There was once a second church within the parish churchyard. The Pope himself granted an indulgence to those who made a pilgrimage to the old Norman chapel of St. Mary on the Virgin's Feast Day, and it was a place of worship well into the 16th century. In 1597, however, it was converted for use as a Latin School or grammar school. This is the present King Alfred's School, refounded in new premises two hundred and fifty years later. However, it still retains a fine Norman doorway removed from the demolished chapel. It is beautifully carved with birds' heads and lozenges. Joseph Butler, a local lad who went to the school in the first decade of the 18th century, went on to become both Bishop of Bristol and of Durham. He was a highly influential figure in the Church of England made particularly famous by writing his 'Analogy of Religion'.
A small contingent of Royalist troops were stationed in the town during the Civil War, as an outpost from Wallingford and Oxford after Abingdon had been taken. It was probably after their expulsion that parliamentary troops destroyed Wantage's Market Cross. It had stood in the centre of the market-place since at least Tudor times, asking passers by to "Pray for the Good Earl of Bath and Barnaby the Builder". The old Market Hall had replaced it by 1654. This was probably a two storeyed building within open arcading at ground level, much like the one at Wallingford. It was, unfortunately, demolished in 1835. Wantage has been holding a market since at least 1203, but this seems to have been formalised by King Henry III in 1246. It also once held a fair on St. Faith's Day (6th October), a fact that caused much quarrelling with the nearby village of Shellingford which held a fair on the same day until the Abbot of Abingdon agreed to stop it (at least officially).
The traditional trades of Wantage men were largely concerned with the manufacture of hemp, sacking, hats and tallow, as well as tanning. This last industry is remembered by the sheep's knucklebones still to be seen used as paving in the courtyard of Stiles' Almshouses. However, despite the hard work of some, in the 18th century, Wantage was famous throughout the land as 'Black Wantage' the home of layabouts and criminals. It was always said that if a prisoner escaped from the Bow Street Runners in London, they would know to search for their prey in Wantage. Such a reputation sprang from the town being a centre for gipsies, pedlars and hawkers, as well as some vagrants. In those days, gambling was the favourite pastime of the people of Wantage, particularly at cock-fights and badger-baits. There was frequent Bull-Baiting at the Camel Inn and this is remembered by the name of the 'Bull Ring' in the market-place.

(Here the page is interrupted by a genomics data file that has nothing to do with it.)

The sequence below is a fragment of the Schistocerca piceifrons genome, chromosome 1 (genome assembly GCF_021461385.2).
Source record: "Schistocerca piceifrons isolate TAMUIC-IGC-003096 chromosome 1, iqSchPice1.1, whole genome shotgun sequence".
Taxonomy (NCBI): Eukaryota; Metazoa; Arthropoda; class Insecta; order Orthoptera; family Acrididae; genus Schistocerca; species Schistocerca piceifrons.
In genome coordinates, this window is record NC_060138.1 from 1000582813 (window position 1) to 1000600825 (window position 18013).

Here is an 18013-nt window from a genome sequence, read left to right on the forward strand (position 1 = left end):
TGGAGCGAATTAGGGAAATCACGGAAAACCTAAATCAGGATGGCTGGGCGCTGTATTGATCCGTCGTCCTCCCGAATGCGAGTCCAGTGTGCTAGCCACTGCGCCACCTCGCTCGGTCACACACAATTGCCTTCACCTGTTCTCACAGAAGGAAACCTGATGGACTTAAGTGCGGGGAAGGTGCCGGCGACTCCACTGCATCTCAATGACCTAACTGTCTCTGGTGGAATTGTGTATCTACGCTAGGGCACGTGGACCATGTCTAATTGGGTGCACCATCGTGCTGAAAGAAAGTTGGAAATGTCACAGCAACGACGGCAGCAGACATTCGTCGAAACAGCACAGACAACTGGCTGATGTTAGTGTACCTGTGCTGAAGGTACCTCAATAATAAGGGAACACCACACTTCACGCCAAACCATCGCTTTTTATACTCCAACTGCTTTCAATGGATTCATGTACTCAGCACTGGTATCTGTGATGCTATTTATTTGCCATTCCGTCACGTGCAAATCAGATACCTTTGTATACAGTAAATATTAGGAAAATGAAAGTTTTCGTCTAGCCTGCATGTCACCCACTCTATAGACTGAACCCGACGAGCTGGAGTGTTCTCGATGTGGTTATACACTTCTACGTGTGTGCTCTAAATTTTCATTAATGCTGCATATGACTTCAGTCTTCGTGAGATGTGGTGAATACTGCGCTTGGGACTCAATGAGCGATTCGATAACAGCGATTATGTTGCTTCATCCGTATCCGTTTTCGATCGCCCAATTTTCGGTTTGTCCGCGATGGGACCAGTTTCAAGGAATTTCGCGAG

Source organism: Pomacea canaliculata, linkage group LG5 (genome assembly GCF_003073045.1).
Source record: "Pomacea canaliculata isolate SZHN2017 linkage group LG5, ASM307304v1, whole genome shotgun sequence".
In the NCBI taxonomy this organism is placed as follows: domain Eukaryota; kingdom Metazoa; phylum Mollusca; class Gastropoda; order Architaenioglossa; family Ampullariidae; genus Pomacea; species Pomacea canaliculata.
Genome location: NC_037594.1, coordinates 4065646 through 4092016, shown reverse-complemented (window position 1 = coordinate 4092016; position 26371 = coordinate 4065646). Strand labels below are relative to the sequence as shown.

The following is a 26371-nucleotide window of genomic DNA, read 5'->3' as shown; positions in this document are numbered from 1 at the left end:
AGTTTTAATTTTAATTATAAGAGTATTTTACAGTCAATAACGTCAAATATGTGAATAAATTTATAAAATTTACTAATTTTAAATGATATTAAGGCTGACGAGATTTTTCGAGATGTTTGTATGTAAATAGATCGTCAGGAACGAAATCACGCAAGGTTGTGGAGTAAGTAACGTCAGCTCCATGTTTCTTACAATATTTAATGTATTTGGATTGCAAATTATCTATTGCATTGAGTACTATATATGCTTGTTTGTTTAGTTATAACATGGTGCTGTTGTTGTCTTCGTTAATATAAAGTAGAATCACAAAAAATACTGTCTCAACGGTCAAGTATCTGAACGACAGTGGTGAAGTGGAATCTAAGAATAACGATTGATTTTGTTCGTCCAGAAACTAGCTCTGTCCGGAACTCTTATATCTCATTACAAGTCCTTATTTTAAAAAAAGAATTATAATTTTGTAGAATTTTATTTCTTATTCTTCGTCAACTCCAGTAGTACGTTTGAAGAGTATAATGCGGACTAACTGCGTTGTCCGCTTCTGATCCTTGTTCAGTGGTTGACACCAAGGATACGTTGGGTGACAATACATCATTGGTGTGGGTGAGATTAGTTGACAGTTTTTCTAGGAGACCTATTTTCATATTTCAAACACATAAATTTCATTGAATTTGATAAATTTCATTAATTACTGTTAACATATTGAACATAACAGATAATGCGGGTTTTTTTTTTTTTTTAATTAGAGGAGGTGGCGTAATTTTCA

The town's was eventually 'cleaned up' through the efforts of Rev. William John Butler from the mid-19th century onwards. Shortly before, the Agricultural Revolution had brought Wantage back to life and it became an important focus for the manufacture of agricultural tools. It was also in this area, as well as around Faringdon, that the Berkshire Pig was first bred by local farmers. The bacon from these large black animals was often used to make the local dish of Berkshire bacon pudding, a suet roly-poly filled with home cured bacon and flavoured with sage and onion. Once widespread across the county, these pigs are now classed as a 'rare breed'. The great Victorian benefactor to the town was Lord Wantage of Lockinge House. He won the Victoria Cross during the Crimean War and built a fine art gallery for Wantage to house paintings of other men who had been given a similar award. Unfortunately, these have since been sold and the Victoria Cross Gallery is now a small shopping centre; but the town still retains its statue of King Alfred which he also paid for.